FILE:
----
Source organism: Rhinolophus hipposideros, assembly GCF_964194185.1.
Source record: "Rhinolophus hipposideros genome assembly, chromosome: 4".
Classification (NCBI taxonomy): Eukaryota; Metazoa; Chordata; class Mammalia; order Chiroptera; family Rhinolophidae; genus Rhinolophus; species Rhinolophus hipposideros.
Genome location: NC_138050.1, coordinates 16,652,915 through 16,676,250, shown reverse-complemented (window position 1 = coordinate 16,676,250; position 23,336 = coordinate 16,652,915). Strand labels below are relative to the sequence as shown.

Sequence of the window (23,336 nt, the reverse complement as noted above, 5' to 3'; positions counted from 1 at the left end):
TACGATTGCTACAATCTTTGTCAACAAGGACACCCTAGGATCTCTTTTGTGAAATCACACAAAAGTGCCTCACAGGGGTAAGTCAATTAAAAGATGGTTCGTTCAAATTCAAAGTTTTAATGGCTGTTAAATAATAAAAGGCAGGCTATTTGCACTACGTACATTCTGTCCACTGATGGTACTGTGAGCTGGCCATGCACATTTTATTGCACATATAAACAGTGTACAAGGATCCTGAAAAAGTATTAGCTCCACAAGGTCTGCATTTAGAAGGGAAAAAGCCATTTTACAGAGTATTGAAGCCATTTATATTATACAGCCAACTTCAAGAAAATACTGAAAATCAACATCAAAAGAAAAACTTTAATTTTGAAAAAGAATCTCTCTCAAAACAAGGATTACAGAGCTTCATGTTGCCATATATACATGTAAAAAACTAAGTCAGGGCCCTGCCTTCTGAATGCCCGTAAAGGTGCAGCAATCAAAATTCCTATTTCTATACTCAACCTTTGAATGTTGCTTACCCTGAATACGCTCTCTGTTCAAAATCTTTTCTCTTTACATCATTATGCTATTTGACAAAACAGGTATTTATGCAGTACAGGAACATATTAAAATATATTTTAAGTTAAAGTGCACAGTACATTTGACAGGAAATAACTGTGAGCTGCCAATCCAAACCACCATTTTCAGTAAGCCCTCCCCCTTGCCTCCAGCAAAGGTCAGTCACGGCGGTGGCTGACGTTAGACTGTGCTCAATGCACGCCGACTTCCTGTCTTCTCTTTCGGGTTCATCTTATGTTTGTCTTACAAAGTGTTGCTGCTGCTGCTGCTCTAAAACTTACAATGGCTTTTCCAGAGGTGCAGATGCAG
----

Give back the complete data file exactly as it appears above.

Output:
Source organism: Rhinolophus hipposideros, assembly GCF_964194185.1.
Source record: "Rhinolophus hipposideros genome assembly, chromosome: 4".
Classification (NCBI taxonomy): Eukaryota; Metazoa; Chordata; class Mammalia; order Chiroptera; family Rhinolophidae; genus Rhinolophus; species Rhinolophus hipposideros.
Genome location: NC_138050.1, coordinates 16,652,915 through 16,676,250, shown reverse-complemented (window position 1 = coordinate 16,676,250; position 23,336 = coordinate 16,652,915). Strand labels below are relative to the sequence as shown.

Sequence of the window (23,336 nt, the reverse complement as noted above, 5' to 3'; positions counted from 1 at the left end):
TACGATTGCTACAATCTTTGTCAACAAGGACACCCTAGGATCTCTTTTGTGAAATCACACAAAAGTGCCTCACAGGGGTAAGTCAATTAAAAGATGGTTCGTTCAAATTCAAAGTTTTAATGGCTGTTAAATAATAAAAGGCAGGCTATTTGCACTACGTACATTCTGTCCACTGATGGTACTGTGAGCTGGCCATGCACATTTTATTGCACATATAAACAGTGTACAAGGATCCTGAAAAAGTATTAGCTCCACAAGGTCTGCATTTAGAAGGGAAAAAGCCATTTTACAGAGTATTGAAGCCATTTATATTATACAGCCAACTTCAAGAAAATACTGAAAATCAACATCAAAAGAAAAACTTTAATTTTGAAAAAGAATCTCTCTCAAAACAAGGATTACAGAGCTTCATGTTGCCATATATACATGTAAAAAACTAAGTCAGGGCCCTGCCTTCTGAATGCCCGTAAAGGTGCAGCAATCAAAATTCCTATTTCTATACTCAACCTTTGAATGTTGCTTACCCTGAATACGCTCTCTGTTCAAAATCTTTTCTCTTTACATCATTATGCTATTTGACAAAACAGGTATTTATGCAGTACAGGAACATATTAAAATATATTTTAAGTTAAAGTGCACAGTACATTTGACAGGAAATAACTGTGAGCTGCCAATCCAAACCACCATTTTCAGTAAGCCCTCCCCCTTGCCTCCAGCAAAGGTCAGTCACGGCGGTGGCTGACGTTAGACTGTGCTCAATGCACGCCGACTTCCTGTCTTCTCTTTCGGGTTCATCTTATGTTTGTCTTACAAAGTGTTGCTGCTGCTGCTGCTCTAAAACTTACAATGGCTTTTCCAGAGGTGCAGATGCAG